Thoughts on CES 2009 – Has the Connected Digital Home Finally Arrived?

It’s interesting reading the stories coming out of CES. Most focus on the length of the cab lines, but what I really found fascinating from my perusal of the floor is how the consumer electronics world is becoming truly “connected.” Now I use the obligatory quotes around “connected” because in the past the word has been over-used to depict the vision for the home of the future, or the Connected Digital Home.

For me, the great news coming out of CES is that it is really happening, and it’s happening in an incremental, practical way without the consumer really even realizing it. Virtually all new blue-ray players have ethernet jacks. LG has a TV allowing you to connect to the Internet and stream movies. Gaming consoles are connected to the Internet so that you can stream movies or play on-line with people around the world. Samsung has a set-top box that streams movies and Pandora and sells with a 2.1 virtual surround sound system – all very impressive. So in the not-so-distant future, it will be impossible for consumers to buy entertainment electronics that are not connected to the Internet. This is where the Squeezebox comes in.

The Squeezebox is your connected music player. It replaces your traditional radio because you can get local radio on the Squeezebox; it replaces your CD player or iPod doc because it streams all your music you own (including iTunes-purchased music now that Apple is DRM-free, but I will elaborate more on that in another blog post); and it replaces your satellite music player for services such as Sirius or other specialty music services because the Squeezebox plays them all – including Pandora, Last.fm, Rhapsody, Deezer, Slacker, etc.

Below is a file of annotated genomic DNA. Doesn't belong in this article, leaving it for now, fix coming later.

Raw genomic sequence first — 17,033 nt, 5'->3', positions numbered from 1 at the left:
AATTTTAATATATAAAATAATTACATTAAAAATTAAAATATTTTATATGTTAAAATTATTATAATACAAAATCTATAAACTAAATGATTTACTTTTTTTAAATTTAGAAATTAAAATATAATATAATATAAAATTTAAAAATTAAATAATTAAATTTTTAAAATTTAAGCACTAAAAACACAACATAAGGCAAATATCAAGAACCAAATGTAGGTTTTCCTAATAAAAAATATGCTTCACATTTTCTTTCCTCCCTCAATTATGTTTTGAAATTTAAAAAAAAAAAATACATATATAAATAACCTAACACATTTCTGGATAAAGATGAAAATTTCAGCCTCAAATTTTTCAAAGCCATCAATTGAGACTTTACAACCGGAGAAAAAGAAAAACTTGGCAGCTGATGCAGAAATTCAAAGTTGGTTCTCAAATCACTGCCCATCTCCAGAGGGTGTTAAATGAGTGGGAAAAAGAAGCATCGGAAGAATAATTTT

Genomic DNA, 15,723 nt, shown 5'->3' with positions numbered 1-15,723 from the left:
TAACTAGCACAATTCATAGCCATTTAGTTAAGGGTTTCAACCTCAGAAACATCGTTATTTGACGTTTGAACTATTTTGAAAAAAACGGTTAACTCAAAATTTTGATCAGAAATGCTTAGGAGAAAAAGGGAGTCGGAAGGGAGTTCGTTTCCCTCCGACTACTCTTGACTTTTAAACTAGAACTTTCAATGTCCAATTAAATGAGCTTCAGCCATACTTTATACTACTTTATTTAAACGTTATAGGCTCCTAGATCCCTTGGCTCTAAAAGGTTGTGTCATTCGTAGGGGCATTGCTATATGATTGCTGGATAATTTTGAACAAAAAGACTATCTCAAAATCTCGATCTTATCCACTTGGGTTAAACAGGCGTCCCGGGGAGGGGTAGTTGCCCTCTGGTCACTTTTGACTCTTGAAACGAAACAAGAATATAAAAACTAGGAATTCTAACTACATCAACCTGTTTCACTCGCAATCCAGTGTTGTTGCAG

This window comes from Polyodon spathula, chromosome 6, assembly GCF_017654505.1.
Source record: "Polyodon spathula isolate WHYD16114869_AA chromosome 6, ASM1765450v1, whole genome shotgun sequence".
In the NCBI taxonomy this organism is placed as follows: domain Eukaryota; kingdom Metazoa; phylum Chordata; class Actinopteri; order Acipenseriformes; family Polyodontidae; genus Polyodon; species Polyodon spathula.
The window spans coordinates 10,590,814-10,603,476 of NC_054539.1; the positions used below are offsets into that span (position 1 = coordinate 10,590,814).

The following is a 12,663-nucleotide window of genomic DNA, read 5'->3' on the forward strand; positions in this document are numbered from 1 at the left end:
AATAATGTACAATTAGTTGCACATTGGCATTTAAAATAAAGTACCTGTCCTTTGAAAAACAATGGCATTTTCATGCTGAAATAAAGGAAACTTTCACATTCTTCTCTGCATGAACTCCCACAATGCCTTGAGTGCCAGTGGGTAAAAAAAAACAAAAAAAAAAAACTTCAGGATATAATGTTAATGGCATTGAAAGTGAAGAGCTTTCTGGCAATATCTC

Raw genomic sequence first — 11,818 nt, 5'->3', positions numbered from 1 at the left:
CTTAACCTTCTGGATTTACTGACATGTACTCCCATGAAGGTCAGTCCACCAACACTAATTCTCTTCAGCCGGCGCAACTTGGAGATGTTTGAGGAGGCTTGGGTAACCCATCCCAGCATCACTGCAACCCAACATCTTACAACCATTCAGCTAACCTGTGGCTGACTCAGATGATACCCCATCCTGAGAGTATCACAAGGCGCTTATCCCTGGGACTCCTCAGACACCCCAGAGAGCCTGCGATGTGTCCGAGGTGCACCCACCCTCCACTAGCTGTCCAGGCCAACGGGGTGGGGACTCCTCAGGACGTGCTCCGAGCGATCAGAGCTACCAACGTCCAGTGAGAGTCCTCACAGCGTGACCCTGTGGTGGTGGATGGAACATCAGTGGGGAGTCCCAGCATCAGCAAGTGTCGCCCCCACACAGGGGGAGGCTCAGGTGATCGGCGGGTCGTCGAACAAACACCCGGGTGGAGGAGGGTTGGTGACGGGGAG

So my take-away from CES is that (whether we know it our not) we are all well underway to living in a connected home with our entertainment driven from the Internet and delivered conveniently to our living-room sofa, kitchen countertop or bedside table. It is making life incredibly cool.

Author

Vice President and General Manager, Streaming Media Systems

2 comments

  • ” the Squeezebox plays them all – including Pandora, Last.fm, Rhapsody, Deezer, Slacker, etc. ”

    ONLY IF YOU LIVE IN THE U.S.! Is there any progress in bringing Last.fm to the livingrooms on the European continent??

    • My apologies to our European friends. You are right. Not all services are available everywhere. Last.fm is available in the UK and Germany. We are working closely with them to expand their coverage. We just announced last month that we now have available Deezer smart radio and Web radio available in France, UK and Germany. It is a fantastic service with a lot to offer. We are working on more pan-European partnerships that I cannot disclose now, but please be assured, the European continent is extremely important to us and we have people dedicated to continuing to improve the service offering. And as you likely know, all Squeezeboxes are immediately updated with new services as soon as they become available. So instead of your Squeezebox becoming out of date, it just gets better and better.

      Best regards,
      Robin

  • Will the Squeezebox access radio stations through Hughes Satellite Internet? If not, will it work through DiectTV? We have both, but not cable or DSL internet connections.
    Thanks
    James

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